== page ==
On an individual’s death, IHT is calculated in a chronological manner. Accordingly gifts made will eat into the NRB available at death and consequently reduce the amount available for transfer.
After first death the personal representatives should calculate how much of the NRB is transferable, and advise the surviving spouse accordingly. Records to be kept in support of that claim may comprise of:
Although HMRC do not expect taxpayers to provide all this material in support of a claim, it will nevertheless be easier to make the claim if these documents are gathered.
Where the first death was many years ago, the supporting evidence may not always be available. Where records don’t exist, personal representatives are entitled to complete the claim to the best of their ability and based on the information available. Provided there is no evidence that any other assets were chargeable, HMRC can accept the claim.
Consider a surviving spouse who makes a lifetime transfer into a discretionary trust exceeding the NRB. As the gift exceeds the NRB, lifetime IHT at 20% will be due on the excess. It is not possible to reduce lifetime tax payable by claiming that the NRB is higher due to a transferable NRB from first death.
Unused NRBs can only be transferred against the survivor’s estate on death.
Regardless of domiciled status, every individual is entitled to the full NRB.
The availability of the transferable NRB where the first to die is non-UK domiciled is calculated only by reference to property that is potentially subject to UK IHT. Assets held outside the UK, by a person not domiciled, or deemed domiciled in the UK, regardless of the devolution of those assets are not taken into account when calculating the available unused NRB.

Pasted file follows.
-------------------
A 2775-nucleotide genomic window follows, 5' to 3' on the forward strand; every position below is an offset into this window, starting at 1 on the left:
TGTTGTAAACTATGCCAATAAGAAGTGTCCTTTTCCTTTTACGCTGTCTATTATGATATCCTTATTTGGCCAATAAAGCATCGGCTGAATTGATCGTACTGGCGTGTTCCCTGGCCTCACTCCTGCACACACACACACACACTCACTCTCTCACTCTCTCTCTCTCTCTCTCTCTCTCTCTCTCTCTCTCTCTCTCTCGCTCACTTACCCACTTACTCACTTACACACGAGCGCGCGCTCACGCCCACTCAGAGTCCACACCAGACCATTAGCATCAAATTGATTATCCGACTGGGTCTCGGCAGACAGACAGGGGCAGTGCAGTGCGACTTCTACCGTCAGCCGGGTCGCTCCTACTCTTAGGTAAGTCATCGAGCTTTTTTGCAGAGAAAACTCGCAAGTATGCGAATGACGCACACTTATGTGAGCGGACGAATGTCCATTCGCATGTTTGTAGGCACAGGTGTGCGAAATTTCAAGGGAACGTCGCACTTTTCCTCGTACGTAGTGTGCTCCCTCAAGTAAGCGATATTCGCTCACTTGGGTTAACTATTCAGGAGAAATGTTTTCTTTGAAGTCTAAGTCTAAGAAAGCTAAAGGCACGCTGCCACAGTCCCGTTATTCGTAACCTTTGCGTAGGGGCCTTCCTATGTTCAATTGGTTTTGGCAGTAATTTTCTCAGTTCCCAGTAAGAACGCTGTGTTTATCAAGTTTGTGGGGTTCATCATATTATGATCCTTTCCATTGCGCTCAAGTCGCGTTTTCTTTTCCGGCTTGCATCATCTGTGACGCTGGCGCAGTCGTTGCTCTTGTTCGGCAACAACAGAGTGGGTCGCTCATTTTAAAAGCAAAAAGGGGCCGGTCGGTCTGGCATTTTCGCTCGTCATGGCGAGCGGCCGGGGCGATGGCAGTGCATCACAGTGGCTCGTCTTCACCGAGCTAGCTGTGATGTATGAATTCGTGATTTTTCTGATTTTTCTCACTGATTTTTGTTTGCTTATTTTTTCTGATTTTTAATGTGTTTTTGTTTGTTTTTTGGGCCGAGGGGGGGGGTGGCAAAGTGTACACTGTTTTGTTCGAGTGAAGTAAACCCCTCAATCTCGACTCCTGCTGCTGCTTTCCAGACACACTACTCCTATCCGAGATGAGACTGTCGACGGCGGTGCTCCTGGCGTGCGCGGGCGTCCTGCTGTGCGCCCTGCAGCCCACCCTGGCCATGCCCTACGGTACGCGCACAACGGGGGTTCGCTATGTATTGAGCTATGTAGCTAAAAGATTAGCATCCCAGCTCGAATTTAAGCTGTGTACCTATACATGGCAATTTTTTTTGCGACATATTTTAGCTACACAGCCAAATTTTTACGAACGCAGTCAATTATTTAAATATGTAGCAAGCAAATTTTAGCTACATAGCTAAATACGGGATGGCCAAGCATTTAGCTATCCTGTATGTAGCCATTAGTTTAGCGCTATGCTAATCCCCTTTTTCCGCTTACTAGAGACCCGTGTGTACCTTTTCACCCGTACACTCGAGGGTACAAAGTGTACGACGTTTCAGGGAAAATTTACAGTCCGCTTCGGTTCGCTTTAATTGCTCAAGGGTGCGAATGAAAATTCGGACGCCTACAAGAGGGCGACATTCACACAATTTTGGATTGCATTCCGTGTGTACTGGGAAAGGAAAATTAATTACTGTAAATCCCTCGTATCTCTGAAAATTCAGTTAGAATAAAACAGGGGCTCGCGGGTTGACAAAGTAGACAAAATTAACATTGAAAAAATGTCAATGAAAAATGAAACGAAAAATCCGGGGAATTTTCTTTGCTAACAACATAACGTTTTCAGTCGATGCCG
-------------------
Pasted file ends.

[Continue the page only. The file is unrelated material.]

Example of first to die being a non-UK domicile
Abdul was domiciled abroad. His only asset situated in the UK was a property valued at £162,500. He left this and the remainder of his estate to his son, Jamil who lives in the UK. After the death, his wife, Soroya, moved to the UK to live with Jamil and died domiciled in the UK.
The assets situated outside the UK are not liable to IHT. The UK property used up 50% of his nil rate band. So although the whole estate passed to Jamil, £162,500 was chargeable to IHT, leaving half the nil rate available for transfer on Soroya’s death.
Had there been no assets subject to IHT, e.g. the sole UK asset was a foreign currency bank account, Soroya would have a full nil rate band available.
The exemption for transfers between spouses and civil partners is restricted where the transferor is domiciled within the UK but the transferor’s spouse or civil partner is neither domiciled nor treated as domiciled in the United Kingdom. Where the transfer is on or after 6 April 2013, the exemption is limited to the NRB that applies at the date of the transfer (previously limited to £55,000).
Currently, if the entire estate passed to the surviving spouse, anything over £325,000 is a chargeable legacy. Where the net estate is above the NRB plus £325,000 there will be no NRB to transfer.
Note incidentally that Finance Act 2013 contains provisions which allow a person who is not domiciled in the UK, but is, or has been, married to or in a civil partnership with another person who is domiciled in the UK, to elect to be treated as if they were domiciled in the UK.
If no election is made, and the net estate is less than the NRB plus £325,000, there will still be an amount of NRB available to transfer. This example shows how both the amount that the net estate is below the nil rate band, and limited spouse exemption combine to produce the amount of nil rate band available to transfer.
Example of second to die being a non UK domicile
Oscar died in 2015/16. He left an estate worth £617,500 all to his wife Petra who is domiciled in Sweden.
NRB in 2015/16 of £325,000 + the limited spouse exemption of £325,000 = £650,000.
£32,500 of NRB was unused
£32,500 / £325,000 = 10%
On Petra’s death, the NRB on her death would be uprated by 10%. This approach will be appropriate where: